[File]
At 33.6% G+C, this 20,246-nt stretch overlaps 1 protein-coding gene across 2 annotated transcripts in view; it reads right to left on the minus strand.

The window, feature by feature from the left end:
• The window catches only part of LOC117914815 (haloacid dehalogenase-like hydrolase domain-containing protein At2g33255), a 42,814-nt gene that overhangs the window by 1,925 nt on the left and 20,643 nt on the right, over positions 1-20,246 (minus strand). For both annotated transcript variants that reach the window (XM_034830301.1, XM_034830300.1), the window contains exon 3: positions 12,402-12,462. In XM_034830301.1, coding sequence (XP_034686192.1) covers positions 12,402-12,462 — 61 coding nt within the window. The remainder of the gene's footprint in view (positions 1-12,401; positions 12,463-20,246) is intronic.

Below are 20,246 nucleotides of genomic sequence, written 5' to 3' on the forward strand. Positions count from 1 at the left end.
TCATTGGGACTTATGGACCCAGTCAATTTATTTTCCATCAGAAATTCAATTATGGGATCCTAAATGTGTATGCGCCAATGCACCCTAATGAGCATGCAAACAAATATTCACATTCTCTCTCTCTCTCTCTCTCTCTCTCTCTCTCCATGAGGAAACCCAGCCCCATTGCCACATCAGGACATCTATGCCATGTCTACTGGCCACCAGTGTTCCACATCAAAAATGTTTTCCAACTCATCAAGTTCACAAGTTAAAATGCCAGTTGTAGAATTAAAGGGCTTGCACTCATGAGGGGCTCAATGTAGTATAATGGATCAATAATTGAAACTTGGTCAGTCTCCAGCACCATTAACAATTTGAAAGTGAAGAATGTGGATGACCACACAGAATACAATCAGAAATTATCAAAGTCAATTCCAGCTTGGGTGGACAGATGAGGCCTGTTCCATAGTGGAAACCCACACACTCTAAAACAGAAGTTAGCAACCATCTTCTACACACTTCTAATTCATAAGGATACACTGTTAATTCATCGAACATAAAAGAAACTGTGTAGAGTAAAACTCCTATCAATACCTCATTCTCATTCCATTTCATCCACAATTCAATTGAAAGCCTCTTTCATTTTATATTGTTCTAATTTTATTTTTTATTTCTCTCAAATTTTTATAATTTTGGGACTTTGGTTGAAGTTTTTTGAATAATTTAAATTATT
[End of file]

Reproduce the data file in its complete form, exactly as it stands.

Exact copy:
At 33.6% G+C, this 20,246-nt stretch overlaps 1 protein-coding gene across 2 annotated transcripts in view; it reads right to left on the minus strand.

The window, feature by feature from the left end:
• The window catches only part of LOC117914815 (haloacid dehalogenase-like hydrolase domain-containing protein At2g33255), a 42,814-nt gene that overhangs the window by 1,925 nt on the left and 20,643 nt on the right, over positions 1-20,246 (minus strand). For both annotated transcript variants that reach the window (XM_034830301.1, XM_034830300.1), the window contains exon 3: positions 12,402-12,462. In XM_034830301.1, coding sequence (XP_034686192.1) covers positions 12,402-12,462 — 61 coding nt within the window. The remainder of the gene's footprint in view (positions 1-12,401; positions 12,463-20,246) is intronic.

Below are 20,246 nucleotides of genomic sequence, written 5' to 3' on the forward strand. Positions count from 1 at the left end.
TCATTGGGACTTATGGACCCAGTCAATTTATTTTCCATCAGAAATTCAATTATGGGATCCTAAATGTGTATGCGCCAATGCACCCTAATGAGCATGCAAACAAATATTCACATTCTCTCTCTCTCTCTCTCTCTCTCTCTCTCTCCATGAGGAAACCCAGCCCCATTGCCACATCAGGACATCTATGCCATGTCTACTGGCCACCAGTGTTCCACATCAAAAATGTTTTCCAACTCATCAAGTTCACAAGTTAAAATGCCAGTTGTAGAATTAAAGGGCTTGCACTCATGAGGGGCTCAATGTAGTATAATGGATCAATAATTGAAACTTGGTCAGTCTCCAGCACCATTAACAATTTGAAAGTGAAGAATGTGGATGACCACACAGAATACAATCAGAAATTATCAAAGTCAATTCCAGCTTGGGTGGACAGATGAGGCCTGTTCCATAGTGGAAACCCACACACTCTAAAACAGAAGTTAGCAACCATCTTCTACACACTTCTAATTCATAAGGATACACTGTTAATTCATCGAACATAAAAGAAACTGTGTAGAGTAAAACTCCTATCAATACCTCATTCTCATTCCATTTCATCCACAATTCAATTGAAAGCCTCTTTCATTTTATATTGTTCTAATTTTATTTTTTATTTCTCTCAAATTTTTATAATTTTGGGACTTTGGTTGAAGTTTTTTGAATAATTTAAATTATT